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 Home>News Archive>2014>July>Headline News>

Rice farmers should watch for rice borers, stinkbugs

News Release Distributed 07/16/14

BATON ROUGE, La. – Louisiana rice farmers should be on the lookout for Mexican rice borers and stinkbugs, according to LSU AgCenter entomologist Mike Stout.

The Mexican rice borer was found in Louisiana in 2008 and is spreading, Stout said. Last year, it was found in Acadia Parish and this year, in Evangeline Parish. The borers have long been established in Texas, and as that population has built up, they have been moving eastward.

The borers lay eggs on rice plants, and the larvae bore into the plant. There they can feed on the stem but are protected from insecticide applications. They are difficult to scout for, and there is only a narrow window of time that insecticides are effective.

It's too early to tell how bad damage from borers in Louisiana will be this year, Stout said, but their growing geographic footprint is concerning.

"The big question right now is if the Mexican rice borer will be a major problem for us," Stout said. "It's been a problem for Texas rice farmers, but here in Louisiana we have similar borers that have been here for more than 100 years and don’t cause consistent problems."

Stout said DuPont's Dermacor seed treatment is effective in reducing problems with rice borers. For farmers that didn't plant seeds treated with Dermacor, the best thing they can do now is watch for damage, scout their fields and treat with a pyrethroid insecticide if they find rice borer adults, egg masses or larvae.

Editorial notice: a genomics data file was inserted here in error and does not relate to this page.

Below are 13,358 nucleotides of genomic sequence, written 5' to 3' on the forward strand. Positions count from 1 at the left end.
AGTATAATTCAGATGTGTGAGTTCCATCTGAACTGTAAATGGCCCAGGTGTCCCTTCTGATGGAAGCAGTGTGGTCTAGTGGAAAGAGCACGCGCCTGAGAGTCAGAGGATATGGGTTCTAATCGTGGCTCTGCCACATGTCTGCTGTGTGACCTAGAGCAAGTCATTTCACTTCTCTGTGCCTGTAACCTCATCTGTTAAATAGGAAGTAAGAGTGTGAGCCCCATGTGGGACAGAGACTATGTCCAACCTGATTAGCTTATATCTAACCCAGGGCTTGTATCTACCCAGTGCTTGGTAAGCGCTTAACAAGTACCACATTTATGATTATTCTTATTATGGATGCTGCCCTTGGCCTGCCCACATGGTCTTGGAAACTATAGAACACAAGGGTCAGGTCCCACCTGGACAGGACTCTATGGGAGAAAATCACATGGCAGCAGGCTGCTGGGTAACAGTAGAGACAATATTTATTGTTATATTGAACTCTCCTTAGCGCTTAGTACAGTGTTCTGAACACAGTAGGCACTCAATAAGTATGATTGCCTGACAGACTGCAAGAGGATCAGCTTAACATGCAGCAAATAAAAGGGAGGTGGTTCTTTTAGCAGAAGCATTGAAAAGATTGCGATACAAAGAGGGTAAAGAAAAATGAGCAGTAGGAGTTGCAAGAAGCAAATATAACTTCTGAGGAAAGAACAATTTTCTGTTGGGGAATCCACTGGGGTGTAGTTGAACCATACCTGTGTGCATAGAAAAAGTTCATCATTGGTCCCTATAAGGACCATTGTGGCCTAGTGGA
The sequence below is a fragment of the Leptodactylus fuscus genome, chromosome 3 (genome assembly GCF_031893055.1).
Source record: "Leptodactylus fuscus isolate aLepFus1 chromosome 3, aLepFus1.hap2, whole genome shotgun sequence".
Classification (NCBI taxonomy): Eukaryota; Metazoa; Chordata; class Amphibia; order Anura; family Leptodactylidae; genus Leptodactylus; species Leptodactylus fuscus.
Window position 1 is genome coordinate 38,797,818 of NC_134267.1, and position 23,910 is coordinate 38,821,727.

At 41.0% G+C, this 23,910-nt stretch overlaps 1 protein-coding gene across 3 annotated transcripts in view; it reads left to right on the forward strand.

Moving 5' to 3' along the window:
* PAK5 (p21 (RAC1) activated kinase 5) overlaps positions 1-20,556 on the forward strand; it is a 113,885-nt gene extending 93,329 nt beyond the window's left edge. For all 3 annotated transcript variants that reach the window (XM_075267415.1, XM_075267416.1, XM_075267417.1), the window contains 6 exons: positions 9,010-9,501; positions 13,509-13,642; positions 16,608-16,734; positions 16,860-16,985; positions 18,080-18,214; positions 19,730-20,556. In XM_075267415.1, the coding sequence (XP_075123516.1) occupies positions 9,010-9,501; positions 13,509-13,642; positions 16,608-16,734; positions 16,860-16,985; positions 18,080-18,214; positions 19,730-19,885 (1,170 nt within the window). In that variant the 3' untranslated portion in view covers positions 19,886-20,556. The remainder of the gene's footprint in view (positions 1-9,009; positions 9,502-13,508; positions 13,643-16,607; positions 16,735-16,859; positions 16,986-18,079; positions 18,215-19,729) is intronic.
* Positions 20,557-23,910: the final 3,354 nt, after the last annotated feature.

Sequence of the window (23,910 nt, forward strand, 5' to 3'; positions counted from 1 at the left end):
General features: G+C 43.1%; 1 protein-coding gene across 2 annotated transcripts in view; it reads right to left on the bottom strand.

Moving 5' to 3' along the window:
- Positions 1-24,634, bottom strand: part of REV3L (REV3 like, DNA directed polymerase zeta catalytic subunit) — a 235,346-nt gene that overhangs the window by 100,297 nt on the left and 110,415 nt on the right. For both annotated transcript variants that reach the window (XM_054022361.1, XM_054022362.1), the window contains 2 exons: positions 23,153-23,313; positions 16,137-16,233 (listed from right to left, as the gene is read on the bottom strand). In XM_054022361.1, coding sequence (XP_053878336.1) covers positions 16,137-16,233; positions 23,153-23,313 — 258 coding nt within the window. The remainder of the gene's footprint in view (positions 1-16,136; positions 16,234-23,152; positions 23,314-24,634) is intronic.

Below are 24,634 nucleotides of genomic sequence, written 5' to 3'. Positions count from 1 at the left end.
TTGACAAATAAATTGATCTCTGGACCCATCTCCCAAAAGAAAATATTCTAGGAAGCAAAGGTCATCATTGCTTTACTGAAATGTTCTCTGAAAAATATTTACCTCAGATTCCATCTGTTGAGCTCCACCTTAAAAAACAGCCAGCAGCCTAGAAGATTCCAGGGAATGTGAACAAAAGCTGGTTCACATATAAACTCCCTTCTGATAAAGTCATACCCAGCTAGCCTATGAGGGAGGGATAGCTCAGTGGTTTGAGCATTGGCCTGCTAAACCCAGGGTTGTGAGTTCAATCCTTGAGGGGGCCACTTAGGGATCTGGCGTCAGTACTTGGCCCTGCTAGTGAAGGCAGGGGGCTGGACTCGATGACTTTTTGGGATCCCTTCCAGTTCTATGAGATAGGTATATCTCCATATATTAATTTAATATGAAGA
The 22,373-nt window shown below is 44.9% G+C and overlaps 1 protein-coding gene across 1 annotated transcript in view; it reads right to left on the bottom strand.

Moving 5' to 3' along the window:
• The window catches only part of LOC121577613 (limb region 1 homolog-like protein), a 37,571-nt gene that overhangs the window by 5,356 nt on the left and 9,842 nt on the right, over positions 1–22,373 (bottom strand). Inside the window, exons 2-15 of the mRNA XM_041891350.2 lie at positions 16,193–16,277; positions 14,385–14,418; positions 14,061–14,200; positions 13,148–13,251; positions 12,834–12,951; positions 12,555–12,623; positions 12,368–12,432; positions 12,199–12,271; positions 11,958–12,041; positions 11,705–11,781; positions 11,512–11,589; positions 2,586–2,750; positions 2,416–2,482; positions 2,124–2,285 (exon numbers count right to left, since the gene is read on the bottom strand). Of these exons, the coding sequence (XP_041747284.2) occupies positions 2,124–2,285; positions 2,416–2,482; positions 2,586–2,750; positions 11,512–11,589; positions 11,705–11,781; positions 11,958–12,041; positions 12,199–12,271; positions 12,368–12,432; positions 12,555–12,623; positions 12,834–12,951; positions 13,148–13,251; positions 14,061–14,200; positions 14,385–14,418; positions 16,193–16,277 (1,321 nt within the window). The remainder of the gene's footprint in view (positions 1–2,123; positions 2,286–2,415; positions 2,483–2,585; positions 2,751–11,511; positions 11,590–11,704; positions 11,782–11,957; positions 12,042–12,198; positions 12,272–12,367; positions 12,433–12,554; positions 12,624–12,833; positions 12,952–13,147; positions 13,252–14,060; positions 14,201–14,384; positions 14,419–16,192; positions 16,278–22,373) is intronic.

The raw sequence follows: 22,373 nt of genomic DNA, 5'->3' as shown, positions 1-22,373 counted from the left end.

As the season progresses, stinkbugs will arrive. Stout recommends scouting fields with a sweep net once rice heads develop. There are a number of insecticides that effectively control stinkbugs.

The earlier part of this rice season saw increased numbers of fall armyworms compared to past years, Stout said. It's not clear why, and that increase is probably not a trend, he said.

The rice water weevil, another early-season pest that is consistently a major yield-reducer, emerged a little later this year because of the cold winter. The weevil population remained about the same as in previous years.

"The lesson is that you shouldn't be deceived if they're late," Stout said.

Similarly, Stout said he has seen fewer stinkbugs so far this year. They could be late or their population could be down, he said, but it is still important for farmers to be vigilant, scout their fields and take action if needed.

Olivia McClure

Last Updated: 7/16/2014 3:33:05 PM


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